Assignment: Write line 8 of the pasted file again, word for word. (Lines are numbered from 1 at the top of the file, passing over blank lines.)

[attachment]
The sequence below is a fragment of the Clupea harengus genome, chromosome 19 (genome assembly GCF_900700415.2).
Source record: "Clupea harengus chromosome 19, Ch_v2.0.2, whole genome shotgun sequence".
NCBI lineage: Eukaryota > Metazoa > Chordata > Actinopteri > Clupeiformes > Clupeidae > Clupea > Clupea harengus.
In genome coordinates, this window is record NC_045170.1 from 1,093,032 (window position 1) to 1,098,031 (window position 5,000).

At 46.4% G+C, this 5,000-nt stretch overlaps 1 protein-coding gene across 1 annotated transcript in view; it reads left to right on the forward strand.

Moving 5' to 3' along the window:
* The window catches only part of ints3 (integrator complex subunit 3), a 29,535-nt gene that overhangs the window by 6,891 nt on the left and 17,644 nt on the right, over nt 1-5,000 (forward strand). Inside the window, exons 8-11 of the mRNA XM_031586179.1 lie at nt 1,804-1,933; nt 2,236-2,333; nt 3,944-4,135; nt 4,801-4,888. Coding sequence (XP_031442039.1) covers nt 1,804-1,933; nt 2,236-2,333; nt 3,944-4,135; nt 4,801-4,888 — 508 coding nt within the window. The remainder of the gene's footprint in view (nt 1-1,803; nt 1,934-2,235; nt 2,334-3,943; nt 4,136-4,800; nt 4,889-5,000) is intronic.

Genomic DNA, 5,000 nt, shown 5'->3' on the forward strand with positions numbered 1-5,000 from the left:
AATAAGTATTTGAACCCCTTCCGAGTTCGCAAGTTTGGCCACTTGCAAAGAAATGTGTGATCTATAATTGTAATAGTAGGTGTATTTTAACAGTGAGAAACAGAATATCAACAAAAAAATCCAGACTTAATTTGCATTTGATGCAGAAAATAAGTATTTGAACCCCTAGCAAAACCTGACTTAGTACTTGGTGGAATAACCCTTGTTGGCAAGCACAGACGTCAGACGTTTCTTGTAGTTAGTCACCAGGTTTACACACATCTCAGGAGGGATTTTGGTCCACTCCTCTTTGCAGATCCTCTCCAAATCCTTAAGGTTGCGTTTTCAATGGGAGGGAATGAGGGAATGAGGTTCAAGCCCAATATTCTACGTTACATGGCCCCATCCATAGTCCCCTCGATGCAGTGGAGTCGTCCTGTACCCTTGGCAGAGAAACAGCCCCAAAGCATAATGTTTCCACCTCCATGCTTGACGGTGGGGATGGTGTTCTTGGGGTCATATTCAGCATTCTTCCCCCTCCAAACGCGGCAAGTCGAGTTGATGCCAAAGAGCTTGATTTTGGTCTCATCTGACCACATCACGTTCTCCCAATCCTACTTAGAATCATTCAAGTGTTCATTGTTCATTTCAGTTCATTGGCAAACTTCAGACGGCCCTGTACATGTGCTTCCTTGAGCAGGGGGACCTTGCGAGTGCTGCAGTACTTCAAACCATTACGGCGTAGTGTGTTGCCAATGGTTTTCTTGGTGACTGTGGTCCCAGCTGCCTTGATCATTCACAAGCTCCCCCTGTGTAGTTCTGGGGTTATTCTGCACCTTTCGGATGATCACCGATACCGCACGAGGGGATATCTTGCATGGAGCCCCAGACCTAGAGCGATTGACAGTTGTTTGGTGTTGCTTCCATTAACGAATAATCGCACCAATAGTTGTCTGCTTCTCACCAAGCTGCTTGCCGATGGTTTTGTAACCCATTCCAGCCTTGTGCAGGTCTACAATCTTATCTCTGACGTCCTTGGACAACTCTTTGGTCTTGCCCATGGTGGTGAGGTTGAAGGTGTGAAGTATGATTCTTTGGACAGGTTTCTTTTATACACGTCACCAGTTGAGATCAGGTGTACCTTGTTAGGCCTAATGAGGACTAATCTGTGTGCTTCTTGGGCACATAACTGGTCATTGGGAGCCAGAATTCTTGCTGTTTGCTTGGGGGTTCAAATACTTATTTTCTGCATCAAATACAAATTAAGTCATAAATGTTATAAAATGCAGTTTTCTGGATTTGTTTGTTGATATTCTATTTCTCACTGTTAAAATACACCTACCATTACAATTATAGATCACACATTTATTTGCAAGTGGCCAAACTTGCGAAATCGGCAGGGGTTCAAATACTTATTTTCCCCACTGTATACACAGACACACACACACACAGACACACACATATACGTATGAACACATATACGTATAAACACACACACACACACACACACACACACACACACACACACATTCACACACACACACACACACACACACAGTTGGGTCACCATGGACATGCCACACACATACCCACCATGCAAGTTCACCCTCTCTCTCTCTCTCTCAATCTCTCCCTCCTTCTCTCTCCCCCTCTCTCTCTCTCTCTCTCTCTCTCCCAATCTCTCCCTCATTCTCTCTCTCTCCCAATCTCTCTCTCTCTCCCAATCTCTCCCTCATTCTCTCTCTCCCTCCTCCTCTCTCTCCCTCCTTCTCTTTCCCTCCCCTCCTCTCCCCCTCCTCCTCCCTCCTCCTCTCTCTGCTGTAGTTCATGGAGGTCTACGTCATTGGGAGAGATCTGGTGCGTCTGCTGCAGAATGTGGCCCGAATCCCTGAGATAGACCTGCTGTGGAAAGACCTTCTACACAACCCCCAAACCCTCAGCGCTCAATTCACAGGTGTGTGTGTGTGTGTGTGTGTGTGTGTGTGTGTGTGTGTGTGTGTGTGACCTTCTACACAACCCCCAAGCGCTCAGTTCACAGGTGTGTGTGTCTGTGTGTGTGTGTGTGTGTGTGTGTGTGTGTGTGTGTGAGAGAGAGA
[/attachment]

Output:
Genomic DNA, 5,000 nt, shown 5'->3' on the forward strand with positions numbered 1-5,000 from the left: